Washington Fabricator Highlights Customer Education
In business for nearly two decades, Mario & Son of Liberty Lake, WA, has steadily grown and invested back in its operation. These investments have included a range of CNC equipment as well as automated state-of-the-art technology for slab transportation, bar-coding, inventory and tracking. Moreover, the company has developed a one-of-a-kind, interactive showroom to help customers understand the history and potential uses of natural stone.
Mario & Son was founded by Mario Marcella, and his son, Joey Marcella, in 1991. “Prior to that, my father had been a tilesetter since 1953,” explained Joey Marcella. “I am the youngest of five. My older brother, Michael, joined the business in 1997 and became a partner in 2000. I had always been involved in the industry. I spent my summers setting tile, and got more involved in stone tile in the ‘80s - polishing edges, etc. We started doing small vanities, and it kept growing into a full-blown shop. My father had developed a reputation for craftsmanship over the years, and everyone in the area knew him simply as ‘Mario,’ so that’s how we named the company.
In 2007, Mario & Son took its showroom to an unprecedented level with the creation of an interactive space that highlights the history and future of the stone industry. “We believe our shop signals a new direction for fabricators as we compete in a subdued economy where customer service is paramount,” Marcella said, adding that when considering the cost of high-end stonework, it made sense to invest in the company’s showroom facilities. “When people are buying a granite kitchen or any stonework, they’re typically paying a lot of money,” he said. “There are a lot of shops nationally that have addressed this. In our area, shops are often in out-of-the-way dingy places. It didn’t seem right to the customer to have that experience. In our old shop, the slabs were all outside. It was a matter of timing and when we could afford to enhance the experience. So in 2007, after 18 years in the stone business, we envisioned and constructed a new shop to enhance the customer experience on all levels.”
In equipping the shop, the owners of Mario & Son have continually sought to invest in advanced stoneworking technology. “Our first CNC was a Z.Bavelloni 102-S, which we bought in 1997, and it was one of the first in the U.S.,” Joey Marcella said. “People questioned the idea of buying it for custom fabrication at the time, but we’ve always tried to be at the forefront when it comes to technology. We bought one of the first Park Pro-Edge machines as well.”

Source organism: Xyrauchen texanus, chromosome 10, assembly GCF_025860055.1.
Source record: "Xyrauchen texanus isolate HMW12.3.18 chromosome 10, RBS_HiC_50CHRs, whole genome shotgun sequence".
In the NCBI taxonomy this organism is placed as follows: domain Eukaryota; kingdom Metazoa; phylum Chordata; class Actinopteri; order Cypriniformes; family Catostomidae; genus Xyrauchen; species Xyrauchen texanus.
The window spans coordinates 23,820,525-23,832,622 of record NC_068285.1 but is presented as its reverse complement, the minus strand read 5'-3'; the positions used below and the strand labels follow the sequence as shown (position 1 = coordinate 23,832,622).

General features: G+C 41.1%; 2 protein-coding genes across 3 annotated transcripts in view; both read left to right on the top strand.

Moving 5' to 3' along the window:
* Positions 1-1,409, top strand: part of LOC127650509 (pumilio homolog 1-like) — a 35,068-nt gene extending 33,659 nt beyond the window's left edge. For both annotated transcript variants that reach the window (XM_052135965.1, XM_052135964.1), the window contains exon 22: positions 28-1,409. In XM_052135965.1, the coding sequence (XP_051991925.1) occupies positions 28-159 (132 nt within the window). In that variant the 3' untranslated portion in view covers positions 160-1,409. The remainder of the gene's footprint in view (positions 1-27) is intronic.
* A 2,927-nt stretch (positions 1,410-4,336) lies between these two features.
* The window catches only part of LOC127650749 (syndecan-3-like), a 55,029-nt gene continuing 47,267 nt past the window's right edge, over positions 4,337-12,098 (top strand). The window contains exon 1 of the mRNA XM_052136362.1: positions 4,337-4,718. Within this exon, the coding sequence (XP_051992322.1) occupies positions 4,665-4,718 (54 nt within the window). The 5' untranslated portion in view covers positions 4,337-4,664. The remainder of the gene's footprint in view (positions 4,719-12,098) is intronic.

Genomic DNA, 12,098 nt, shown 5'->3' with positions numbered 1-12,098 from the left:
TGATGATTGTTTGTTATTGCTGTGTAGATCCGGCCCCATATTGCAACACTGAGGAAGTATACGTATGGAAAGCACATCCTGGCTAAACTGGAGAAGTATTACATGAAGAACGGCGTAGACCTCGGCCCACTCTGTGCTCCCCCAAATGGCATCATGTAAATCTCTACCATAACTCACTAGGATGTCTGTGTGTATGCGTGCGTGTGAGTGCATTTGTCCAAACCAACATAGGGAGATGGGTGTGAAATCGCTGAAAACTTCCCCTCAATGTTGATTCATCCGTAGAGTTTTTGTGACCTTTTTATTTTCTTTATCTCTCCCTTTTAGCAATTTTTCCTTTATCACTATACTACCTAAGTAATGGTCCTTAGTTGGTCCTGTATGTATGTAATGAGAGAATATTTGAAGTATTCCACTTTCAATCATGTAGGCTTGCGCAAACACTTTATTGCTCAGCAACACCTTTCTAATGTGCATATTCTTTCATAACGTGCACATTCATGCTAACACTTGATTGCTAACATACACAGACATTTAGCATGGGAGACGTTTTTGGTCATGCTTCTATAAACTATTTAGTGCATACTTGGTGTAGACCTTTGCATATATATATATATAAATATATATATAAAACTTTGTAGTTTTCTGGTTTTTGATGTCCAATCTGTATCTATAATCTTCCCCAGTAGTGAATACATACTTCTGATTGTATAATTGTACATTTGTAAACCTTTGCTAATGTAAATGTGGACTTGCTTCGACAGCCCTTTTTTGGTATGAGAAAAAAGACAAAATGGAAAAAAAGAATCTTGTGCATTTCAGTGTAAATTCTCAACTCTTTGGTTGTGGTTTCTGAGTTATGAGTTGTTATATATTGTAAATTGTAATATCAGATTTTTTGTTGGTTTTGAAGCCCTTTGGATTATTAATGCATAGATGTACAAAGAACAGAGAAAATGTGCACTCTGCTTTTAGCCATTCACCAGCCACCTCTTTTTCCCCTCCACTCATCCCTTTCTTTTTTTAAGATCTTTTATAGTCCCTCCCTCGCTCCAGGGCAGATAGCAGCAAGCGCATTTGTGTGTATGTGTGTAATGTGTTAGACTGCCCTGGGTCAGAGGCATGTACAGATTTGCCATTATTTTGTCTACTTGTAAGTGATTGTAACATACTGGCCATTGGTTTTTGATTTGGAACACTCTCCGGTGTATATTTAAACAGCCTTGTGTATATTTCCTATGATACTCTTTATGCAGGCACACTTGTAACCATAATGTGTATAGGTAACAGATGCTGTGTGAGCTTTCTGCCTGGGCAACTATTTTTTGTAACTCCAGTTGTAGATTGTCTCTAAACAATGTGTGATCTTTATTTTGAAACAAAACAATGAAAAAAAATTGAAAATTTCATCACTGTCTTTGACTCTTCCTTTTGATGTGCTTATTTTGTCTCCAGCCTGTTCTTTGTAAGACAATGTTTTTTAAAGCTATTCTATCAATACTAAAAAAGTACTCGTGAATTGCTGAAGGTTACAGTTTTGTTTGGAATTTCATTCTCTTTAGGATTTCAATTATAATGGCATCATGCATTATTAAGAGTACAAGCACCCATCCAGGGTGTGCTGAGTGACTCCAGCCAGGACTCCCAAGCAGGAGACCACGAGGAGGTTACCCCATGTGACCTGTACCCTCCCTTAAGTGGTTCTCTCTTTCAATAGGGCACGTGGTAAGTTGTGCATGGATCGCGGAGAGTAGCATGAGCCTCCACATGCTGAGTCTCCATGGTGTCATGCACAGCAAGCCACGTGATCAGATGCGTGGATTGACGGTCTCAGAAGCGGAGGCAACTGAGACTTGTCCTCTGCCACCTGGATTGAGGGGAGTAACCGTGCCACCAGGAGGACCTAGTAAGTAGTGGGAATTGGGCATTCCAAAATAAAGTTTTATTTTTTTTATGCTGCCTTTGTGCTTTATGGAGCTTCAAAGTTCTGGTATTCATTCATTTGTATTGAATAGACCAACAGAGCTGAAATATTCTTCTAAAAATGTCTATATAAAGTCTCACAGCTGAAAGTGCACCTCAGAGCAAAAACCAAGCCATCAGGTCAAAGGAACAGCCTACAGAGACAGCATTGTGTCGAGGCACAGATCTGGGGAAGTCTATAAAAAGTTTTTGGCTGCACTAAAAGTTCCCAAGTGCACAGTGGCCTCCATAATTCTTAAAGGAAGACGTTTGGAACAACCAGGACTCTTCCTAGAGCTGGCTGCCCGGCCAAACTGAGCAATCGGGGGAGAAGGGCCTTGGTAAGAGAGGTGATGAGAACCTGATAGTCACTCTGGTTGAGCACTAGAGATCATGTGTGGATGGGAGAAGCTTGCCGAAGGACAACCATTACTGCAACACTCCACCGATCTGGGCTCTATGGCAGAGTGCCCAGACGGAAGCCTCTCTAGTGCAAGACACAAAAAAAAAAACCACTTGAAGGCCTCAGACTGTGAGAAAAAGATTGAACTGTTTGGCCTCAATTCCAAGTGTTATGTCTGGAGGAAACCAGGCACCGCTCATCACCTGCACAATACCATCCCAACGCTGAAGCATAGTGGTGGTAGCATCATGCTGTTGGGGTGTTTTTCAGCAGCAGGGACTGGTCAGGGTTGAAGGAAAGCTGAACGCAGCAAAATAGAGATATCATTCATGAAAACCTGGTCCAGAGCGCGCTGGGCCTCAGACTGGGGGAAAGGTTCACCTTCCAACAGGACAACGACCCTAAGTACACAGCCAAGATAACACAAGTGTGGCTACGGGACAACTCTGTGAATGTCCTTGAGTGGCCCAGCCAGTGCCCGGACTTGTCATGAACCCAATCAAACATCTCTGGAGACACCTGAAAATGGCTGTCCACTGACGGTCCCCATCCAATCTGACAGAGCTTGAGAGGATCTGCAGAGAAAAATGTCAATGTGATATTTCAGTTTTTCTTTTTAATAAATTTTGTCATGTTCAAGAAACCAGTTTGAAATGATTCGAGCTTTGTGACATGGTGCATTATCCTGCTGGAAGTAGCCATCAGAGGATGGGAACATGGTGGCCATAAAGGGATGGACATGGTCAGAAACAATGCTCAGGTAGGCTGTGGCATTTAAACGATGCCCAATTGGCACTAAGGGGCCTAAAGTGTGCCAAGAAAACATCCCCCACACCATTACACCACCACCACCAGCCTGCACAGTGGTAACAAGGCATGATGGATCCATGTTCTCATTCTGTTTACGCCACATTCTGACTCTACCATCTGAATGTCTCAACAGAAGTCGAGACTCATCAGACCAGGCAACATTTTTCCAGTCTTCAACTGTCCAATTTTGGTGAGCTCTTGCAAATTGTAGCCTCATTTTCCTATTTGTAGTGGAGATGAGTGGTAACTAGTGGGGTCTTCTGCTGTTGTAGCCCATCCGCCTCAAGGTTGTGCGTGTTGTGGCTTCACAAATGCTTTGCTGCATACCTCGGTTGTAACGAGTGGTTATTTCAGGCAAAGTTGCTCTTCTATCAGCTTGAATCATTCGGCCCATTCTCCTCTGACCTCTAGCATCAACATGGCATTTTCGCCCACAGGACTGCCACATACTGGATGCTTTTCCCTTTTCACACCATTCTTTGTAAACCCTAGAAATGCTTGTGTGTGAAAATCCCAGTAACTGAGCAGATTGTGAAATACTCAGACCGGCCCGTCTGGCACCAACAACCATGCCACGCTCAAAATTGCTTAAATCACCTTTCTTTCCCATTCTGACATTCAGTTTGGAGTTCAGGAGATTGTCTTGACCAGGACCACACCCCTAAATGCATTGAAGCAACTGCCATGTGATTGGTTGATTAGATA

Marcella said that extensive research went into the Breton material-handling system, which he called “the heart” of the company’s operations. “A couple of years prior to getting this built, my brother and I traveled the country and visited various shops,” he explained. “We were concerned with the continuous production concept. We looked around, and we liked what we saw. We knew that we needed a system for material storage, so we wouldn’t have to stop every few hours.”
For templating, the company relies on two LT-55 laser templating systems from Laser Products of Romeoville, IL, along with a Faro arm. Various projects are tracked using the JobTracker system from Moraware of Reno, NV.
The company currently processes an average of five to six kitchens per day, down from an average high of 10 per day in 2008. “We had a good 2008, but things went down in 2009,” Marcella said, adding that the economic downturn has provided the company an opportunity to improve efficiency. “It’s given us a chance to slow down and fix internal issues that we’ve always been too busy to fix. We’ve embraced that we’ve been slower than normal and used it to our advantage.”
Most of Mario & Son’s residential fabrication is in the high-end remodeling sector. “They are almost all remodels, and they’re very high-end custom work,” he said. “We don’t really have galley-style kitchens like there are on the East Coast. There are a lot of bump-outs and radius work combined with the straight work, so it is good to have a mix of machines.”
Sidebar: Mario & SonLiberty Lake, WA
Type of work: residential and commercial work in natural stone and quartz surfacing
Machinery: Egar 320 and Egar 250 4-axis CNC stoneworking centers from Z.Bavelloni of Italy; Vario 6 and KSL 100MG edge processors from Löffler of Germany, Jaguar C400 and Cougar bridge saws as well as a Pro-Edge II and Wizard Radial Arm polishers from Park Industries of St. Cloud, MN; dual-table 6- x 24-foot waterjet from Flow International of Kent, WA; 711 M flat edge polisher from Marmo Meccanica of Italy; EnviroSystem water recycling system from Water Treatment Technologies of Hampton, NH; Sullair high-capacity, variable-drive compressor; 207-unit automatic warehouse (Automatic Resource Management System) from Breton of Italy, including powered straight line and transversal conveyors, a material “flipper” and a bar-code system; Breton Contourbreton NC 260K37 stoneworking center, Breton Speedycut FK/NC 800 optima saw seven overhead cranes, which have a 5-ton capacity; five Manzelli vacuum lifters; two LT-55 laser templating systems from Laser Products of Romeoville, IL; Faro arm; JobTracker project tracking system from Moraware of Reno, NV
Number of Employees: 30
Production Rate: Five to six kitchens per day, plus commercial work